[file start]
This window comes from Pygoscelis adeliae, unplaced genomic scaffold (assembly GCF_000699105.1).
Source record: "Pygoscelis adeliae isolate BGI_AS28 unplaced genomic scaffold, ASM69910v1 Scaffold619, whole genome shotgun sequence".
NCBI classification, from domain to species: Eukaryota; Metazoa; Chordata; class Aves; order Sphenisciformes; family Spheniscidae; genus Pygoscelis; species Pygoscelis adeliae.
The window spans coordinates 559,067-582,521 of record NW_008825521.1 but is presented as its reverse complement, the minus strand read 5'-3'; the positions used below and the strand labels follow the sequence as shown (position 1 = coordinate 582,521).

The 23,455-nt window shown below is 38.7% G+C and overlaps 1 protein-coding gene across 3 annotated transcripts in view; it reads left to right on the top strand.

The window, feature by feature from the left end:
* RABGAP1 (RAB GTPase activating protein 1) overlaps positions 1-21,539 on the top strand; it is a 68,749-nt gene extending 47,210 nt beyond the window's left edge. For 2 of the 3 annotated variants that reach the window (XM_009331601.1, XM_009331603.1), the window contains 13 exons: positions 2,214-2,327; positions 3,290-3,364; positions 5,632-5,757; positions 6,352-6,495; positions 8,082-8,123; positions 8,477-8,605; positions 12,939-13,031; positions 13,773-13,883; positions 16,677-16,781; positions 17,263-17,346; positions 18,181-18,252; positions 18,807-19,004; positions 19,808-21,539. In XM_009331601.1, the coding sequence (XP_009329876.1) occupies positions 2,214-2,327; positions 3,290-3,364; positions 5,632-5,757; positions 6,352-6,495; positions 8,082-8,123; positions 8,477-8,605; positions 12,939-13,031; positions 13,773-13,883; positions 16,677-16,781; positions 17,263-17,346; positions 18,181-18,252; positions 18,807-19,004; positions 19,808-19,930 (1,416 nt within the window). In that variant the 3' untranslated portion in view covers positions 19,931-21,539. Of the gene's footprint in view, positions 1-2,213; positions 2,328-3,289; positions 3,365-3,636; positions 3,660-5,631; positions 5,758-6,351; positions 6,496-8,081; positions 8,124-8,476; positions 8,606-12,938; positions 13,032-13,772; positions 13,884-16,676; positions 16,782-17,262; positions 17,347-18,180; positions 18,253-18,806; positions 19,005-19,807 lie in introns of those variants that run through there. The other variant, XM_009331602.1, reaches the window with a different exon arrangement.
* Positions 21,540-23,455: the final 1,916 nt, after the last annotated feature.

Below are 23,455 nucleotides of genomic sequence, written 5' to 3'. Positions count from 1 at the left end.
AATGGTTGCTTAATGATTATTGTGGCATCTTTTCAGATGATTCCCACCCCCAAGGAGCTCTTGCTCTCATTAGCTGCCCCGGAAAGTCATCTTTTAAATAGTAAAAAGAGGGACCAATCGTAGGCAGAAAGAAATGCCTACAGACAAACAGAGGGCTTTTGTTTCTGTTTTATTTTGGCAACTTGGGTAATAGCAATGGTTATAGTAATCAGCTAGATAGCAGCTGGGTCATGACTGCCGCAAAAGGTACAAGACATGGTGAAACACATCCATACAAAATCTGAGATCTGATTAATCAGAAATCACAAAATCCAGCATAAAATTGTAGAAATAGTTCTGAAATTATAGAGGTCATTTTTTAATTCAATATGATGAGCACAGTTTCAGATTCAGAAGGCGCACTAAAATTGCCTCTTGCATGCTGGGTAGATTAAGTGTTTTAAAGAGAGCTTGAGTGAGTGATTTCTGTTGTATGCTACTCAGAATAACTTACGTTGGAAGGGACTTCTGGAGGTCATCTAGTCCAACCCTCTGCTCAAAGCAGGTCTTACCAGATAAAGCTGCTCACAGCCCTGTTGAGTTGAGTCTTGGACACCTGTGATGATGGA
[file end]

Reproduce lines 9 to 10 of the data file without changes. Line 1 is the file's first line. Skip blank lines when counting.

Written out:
Below are 23,455 nucleotides of genomic sequence, written 5' to 3'. Positions count from 1 at the left end.
AATGGTTGCTTAATGATTATTGTGGCATCTTTTCAGATGATTCCCACCCCCAAGGAGCTCTTGCTCTCATTAGCTGCCCCGGAAAGTCATCTTTTAAATAGTAAAAAGAGGGACCAATCGTAGGCAGAAAGAAATGCCTACAGACAAACAGAGGGCTTTTGTTTCTGTTTTATTTTGGCAACTTGGGTAATAGCAATGGTTATAGTAATCAGCTAGATAGCAGCTGGGTCATGACTGCCGCAAAAGGTACAAGACATGGTGAAACACATCCATACAAAATCTGAGATCTGATTAATCAGAAATCACAAAATCCAGCATAAAATTGTAGAAATAGTTCTGAAATTATAGAGGTCATTTTTTAATTCAATATGATGAGCACAGTTTCAGATTCAGAAGGCGCACTAAAATTGCCTCTTGCATGCTGGGTAGATTAAGTGTTTTAAAGAGAGCTTGAGTGAGTGATTTCTGTTGTATGCTACTCAGAATAACTTACGTTGGAAGGGACTTCTGGAGGTCATCTAGTCCAACCCTCTGCTCAAAGCAGGTCTTACCAGATAAAGCTGCTCACAGCCCTGTTGAGTTGAGTCTTGGACACCTGTGATGATGGA